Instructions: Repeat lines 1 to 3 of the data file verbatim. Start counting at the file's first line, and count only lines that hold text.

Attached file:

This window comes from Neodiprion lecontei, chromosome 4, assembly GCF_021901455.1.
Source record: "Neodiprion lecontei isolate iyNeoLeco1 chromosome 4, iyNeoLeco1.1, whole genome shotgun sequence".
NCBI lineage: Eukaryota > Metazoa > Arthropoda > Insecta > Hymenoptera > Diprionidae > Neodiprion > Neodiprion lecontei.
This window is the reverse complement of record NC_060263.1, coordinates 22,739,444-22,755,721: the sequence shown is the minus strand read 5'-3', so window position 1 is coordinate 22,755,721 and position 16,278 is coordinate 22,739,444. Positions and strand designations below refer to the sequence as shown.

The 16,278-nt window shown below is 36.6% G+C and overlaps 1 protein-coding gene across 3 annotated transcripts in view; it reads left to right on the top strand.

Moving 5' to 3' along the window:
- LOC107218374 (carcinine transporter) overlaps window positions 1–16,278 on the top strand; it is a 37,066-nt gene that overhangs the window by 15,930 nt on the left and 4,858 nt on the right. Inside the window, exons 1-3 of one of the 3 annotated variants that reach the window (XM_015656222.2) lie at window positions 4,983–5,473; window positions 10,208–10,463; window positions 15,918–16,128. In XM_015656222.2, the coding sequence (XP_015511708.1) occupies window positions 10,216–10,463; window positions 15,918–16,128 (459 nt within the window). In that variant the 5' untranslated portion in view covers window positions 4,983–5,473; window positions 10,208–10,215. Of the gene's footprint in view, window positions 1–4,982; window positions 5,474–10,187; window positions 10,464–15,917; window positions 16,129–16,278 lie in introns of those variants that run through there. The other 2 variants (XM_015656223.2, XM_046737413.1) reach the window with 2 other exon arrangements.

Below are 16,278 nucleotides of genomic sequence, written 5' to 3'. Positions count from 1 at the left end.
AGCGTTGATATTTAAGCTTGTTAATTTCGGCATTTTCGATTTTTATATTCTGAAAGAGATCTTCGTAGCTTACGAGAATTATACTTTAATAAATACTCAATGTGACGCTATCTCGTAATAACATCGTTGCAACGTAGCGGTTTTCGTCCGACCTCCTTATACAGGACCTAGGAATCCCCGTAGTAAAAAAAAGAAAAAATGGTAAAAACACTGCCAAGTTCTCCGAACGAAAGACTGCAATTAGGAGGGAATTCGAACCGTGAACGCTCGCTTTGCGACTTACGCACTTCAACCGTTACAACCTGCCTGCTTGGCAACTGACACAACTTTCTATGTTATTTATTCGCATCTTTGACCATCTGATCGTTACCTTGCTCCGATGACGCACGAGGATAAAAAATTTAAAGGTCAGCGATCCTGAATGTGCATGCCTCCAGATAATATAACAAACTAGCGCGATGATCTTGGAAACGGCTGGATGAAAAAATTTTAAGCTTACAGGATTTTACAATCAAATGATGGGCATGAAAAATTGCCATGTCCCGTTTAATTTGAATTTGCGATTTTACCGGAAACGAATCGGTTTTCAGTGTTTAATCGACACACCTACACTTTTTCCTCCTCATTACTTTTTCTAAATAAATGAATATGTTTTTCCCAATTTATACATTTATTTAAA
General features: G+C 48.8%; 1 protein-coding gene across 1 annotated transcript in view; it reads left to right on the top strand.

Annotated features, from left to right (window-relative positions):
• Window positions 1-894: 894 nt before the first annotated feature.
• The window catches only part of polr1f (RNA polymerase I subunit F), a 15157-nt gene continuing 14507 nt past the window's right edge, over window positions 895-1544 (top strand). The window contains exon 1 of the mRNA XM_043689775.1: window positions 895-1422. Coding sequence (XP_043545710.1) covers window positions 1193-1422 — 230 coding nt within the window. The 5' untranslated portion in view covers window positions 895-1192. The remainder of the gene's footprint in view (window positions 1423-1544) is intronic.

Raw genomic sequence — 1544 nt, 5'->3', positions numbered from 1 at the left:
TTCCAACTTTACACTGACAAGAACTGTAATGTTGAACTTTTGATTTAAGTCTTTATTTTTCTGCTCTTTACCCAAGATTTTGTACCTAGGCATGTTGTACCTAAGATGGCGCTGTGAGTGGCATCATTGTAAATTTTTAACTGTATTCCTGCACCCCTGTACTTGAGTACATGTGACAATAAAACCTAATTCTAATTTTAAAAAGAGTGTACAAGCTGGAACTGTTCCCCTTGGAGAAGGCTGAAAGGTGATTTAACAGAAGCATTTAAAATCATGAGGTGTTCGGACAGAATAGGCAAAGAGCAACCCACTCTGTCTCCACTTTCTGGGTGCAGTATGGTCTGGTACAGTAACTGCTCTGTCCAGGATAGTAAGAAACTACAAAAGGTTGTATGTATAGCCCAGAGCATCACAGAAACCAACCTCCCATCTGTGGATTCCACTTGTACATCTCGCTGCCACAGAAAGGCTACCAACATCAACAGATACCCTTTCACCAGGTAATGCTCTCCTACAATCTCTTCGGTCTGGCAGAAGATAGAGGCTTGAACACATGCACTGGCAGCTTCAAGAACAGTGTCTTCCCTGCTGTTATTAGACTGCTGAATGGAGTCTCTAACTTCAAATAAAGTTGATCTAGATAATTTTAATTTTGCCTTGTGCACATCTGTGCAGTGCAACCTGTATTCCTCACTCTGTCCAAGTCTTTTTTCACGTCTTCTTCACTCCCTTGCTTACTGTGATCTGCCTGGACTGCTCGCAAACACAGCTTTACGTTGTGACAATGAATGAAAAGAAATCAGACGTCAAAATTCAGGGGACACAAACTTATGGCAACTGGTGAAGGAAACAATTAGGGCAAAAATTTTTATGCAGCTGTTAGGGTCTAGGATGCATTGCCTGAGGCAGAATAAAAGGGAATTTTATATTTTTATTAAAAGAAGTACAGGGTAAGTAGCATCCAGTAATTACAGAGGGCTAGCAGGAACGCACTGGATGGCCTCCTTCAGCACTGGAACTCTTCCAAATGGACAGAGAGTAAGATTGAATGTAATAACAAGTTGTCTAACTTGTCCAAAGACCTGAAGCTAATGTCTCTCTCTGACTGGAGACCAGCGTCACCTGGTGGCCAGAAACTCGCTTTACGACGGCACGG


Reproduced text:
This window comes from Neodiprion lecontei, chromosome 4, assembly GCF_021901455.1.
Source record: "Neodiprion lecontei isolate iyNeoLeco1 chromosome 4, iyNeoLeco1.1, whole genome shotgun sequence".
NCBI lineage: Eukaryota > Metazoa > Arthropoda > Insecta > Hymenoptera > Diprionidae > Neodiprion > Neodiprion lecontei.